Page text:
Who are we talking to when we talk to AI?

A Workshop Designed by Carrie Sijia Wang

In this artist-led workshop, participants will work together to form knowledge about the risks and challenges of conversational AI, and imagine what AI chatbots could be like in a Utopian world. We will use ChatGPT as an example to ask these questions—Who is AI made for? Whose values does it represent? The participants will then be asked to mock up their own “ideal AI” that represents the values of their community, using a simple chatbot making template provided by the artist.

Tools, Inspirations, & Resources

Tools we will use in the workshop


A web editor for p5.js, an open source JavaScript library with the goal of making coding accessible to artists, designers, educators, and beginners. Sign up for an account here: https://editor.p5js.org/signup


A free, simple scripting language for chatbots with a friendly, easy to learn syntax. Learn more about RiveScript here: https://www.rivescript.com/docs/tutorial


The project was conceptualized during my fellowship at More Art, and has been inspired by the organization’s beliefs and methods.

The project’s approach is inspired by Pablo Helguera’s book Education for Socially Engaged Art.

Artistic projects that inspired some of the activities in this workshop:

Not the Only One – Stephanie Dinkins

Draw What You Think Alexa Looks Like – Melanie Hoff

What are we doing in this workshop?

01 – Introductions

Introduce ourselves.

Use one sentence to describe AI in your own words. What’s the first thing that comes to mind when you think of AI?

02 – Overview

What is an AI-driven language model?

Who develops these models? Who has the resources?

Why are they developed?

How are they developed?

What are the risks and challenges?

03 – Making a Profile for ChatGPT

Spend about 15 minutes talking with ChatGPT. Create a profile for ChatGPT:

If ChatGPT were a person, what would they be like? What’s their gender, race, age, place of origin, level of education, socioeconomic status, political stance, etc.?

Would this person feel familiar and trustworthy? Would they represent you and your community’s point of view?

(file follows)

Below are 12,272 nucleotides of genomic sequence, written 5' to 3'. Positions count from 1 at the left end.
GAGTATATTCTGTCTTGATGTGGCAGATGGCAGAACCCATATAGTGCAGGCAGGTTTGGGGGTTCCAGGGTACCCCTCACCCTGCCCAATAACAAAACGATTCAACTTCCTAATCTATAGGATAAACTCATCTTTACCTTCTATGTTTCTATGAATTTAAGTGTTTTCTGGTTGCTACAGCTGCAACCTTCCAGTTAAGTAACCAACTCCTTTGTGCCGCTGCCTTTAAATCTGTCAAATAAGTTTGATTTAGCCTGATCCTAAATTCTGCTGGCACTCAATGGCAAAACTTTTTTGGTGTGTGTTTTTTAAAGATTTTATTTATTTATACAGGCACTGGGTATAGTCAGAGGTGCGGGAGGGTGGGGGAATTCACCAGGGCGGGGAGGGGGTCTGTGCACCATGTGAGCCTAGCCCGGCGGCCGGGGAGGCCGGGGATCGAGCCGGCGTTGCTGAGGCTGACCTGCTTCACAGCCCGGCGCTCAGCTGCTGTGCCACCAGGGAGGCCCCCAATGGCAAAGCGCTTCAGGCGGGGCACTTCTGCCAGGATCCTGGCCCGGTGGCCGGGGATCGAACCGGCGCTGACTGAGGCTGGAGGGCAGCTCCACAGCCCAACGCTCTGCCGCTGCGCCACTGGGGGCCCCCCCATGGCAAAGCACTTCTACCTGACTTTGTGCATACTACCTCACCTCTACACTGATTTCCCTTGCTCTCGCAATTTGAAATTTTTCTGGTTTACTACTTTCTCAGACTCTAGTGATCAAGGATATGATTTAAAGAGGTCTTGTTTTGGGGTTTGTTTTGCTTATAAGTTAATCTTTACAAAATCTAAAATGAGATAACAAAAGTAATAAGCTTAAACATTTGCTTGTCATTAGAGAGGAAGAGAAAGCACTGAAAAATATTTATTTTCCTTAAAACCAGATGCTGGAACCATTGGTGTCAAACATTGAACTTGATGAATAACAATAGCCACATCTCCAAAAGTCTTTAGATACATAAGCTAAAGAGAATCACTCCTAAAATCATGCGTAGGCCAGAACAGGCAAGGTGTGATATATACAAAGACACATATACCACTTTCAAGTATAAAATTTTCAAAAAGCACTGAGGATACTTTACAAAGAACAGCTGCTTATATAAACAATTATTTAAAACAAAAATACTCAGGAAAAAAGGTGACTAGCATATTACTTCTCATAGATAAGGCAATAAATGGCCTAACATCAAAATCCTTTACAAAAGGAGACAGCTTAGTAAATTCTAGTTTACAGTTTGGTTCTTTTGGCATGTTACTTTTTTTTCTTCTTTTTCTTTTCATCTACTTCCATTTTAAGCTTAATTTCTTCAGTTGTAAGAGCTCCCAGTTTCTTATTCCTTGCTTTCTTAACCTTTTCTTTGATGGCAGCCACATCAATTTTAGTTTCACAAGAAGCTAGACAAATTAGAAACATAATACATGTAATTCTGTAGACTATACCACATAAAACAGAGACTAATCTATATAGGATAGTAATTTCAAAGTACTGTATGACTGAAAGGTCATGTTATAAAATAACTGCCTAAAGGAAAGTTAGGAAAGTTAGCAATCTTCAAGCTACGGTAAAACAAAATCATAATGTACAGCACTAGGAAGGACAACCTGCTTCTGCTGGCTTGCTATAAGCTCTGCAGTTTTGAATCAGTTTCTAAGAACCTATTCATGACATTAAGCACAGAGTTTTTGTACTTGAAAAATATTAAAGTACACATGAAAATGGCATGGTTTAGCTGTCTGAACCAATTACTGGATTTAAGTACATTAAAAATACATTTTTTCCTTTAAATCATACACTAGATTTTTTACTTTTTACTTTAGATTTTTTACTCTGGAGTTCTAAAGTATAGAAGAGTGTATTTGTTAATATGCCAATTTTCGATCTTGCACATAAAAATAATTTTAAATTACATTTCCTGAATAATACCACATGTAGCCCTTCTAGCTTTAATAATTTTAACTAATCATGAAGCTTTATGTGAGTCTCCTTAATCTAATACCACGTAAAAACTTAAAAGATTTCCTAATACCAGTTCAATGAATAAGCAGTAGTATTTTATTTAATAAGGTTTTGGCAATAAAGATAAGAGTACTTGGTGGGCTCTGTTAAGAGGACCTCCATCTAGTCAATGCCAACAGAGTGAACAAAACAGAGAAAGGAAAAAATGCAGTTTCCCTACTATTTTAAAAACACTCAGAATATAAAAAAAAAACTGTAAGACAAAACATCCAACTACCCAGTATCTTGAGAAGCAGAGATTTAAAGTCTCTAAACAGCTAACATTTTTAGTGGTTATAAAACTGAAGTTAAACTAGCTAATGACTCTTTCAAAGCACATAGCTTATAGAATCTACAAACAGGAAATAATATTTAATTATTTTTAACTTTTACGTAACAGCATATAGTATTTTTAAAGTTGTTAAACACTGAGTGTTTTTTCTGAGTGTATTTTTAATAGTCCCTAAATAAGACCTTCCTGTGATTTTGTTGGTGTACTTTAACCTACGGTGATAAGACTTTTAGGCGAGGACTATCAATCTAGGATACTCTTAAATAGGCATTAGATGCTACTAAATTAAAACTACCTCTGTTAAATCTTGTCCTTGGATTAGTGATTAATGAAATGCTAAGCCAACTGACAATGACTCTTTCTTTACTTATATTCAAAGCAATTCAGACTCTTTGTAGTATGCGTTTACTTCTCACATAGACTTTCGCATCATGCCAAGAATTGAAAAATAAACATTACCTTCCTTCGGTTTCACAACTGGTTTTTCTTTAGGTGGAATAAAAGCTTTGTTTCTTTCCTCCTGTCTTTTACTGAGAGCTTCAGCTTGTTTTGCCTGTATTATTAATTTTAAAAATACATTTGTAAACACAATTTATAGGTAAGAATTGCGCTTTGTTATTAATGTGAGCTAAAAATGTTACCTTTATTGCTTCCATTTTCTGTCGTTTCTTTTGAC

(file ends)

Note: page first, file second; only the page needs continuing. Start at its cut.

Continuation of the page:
Share your findings with the group.

04 – Who do you WANT to talk to when you talk to AI?

In an ideal world, where you could easily create an AI language model that represents the values of your community, what would that AI be like?

Use your imagination, write a short conversation between you and your IDEAL AI chatbot.

Turn what you wrote into an interactive chatbot:

01 – Create a free account with the p5 web editor.

02 – Log in to your p5 account.

03 – Copy, duplicate, and save this Ideal Chatbot Template (Link TBC).

04 – Put your writing at the bottom of the bot.txt file following this format:

+ what the human says in all lowercase letters and with no punctuations
– What the chatbot says in return.

05 – Share your chatbot with the group.

05 – Documentation

If you would like to be part of the workshop’s documentation, let’s screen record your conversation with the chatbot you created!

More RiveScript Commands for Making Your Chatbot

Important: In RiveScript, triggers are ALWAYS lowercased & without punctuations.

Simple Trigger and Response:
+ trigger (what the human says, has to be lowercased and with no punctuations)
– response (what the chatbot says)
– alternative response (the program will randomly select from the responses)

Keyword Triggers:
+ [*] keyword or phrase [*]
– The chatbot will give this response as long as the trigger includes the keyword or phrase.

Alternative Triggers:
+ (trigger one|trigger two| trigger three)
– The chatbot will give this response if any of the three triggers above were said.

Catchall Trigger – something the chatbot says when no other triggers were matched:
+ *
– catchall response

Wildcard – a way for the chatbot to fill in the blanks and respond with something the human said:
+ my name is *
– Hi <star>! How are you?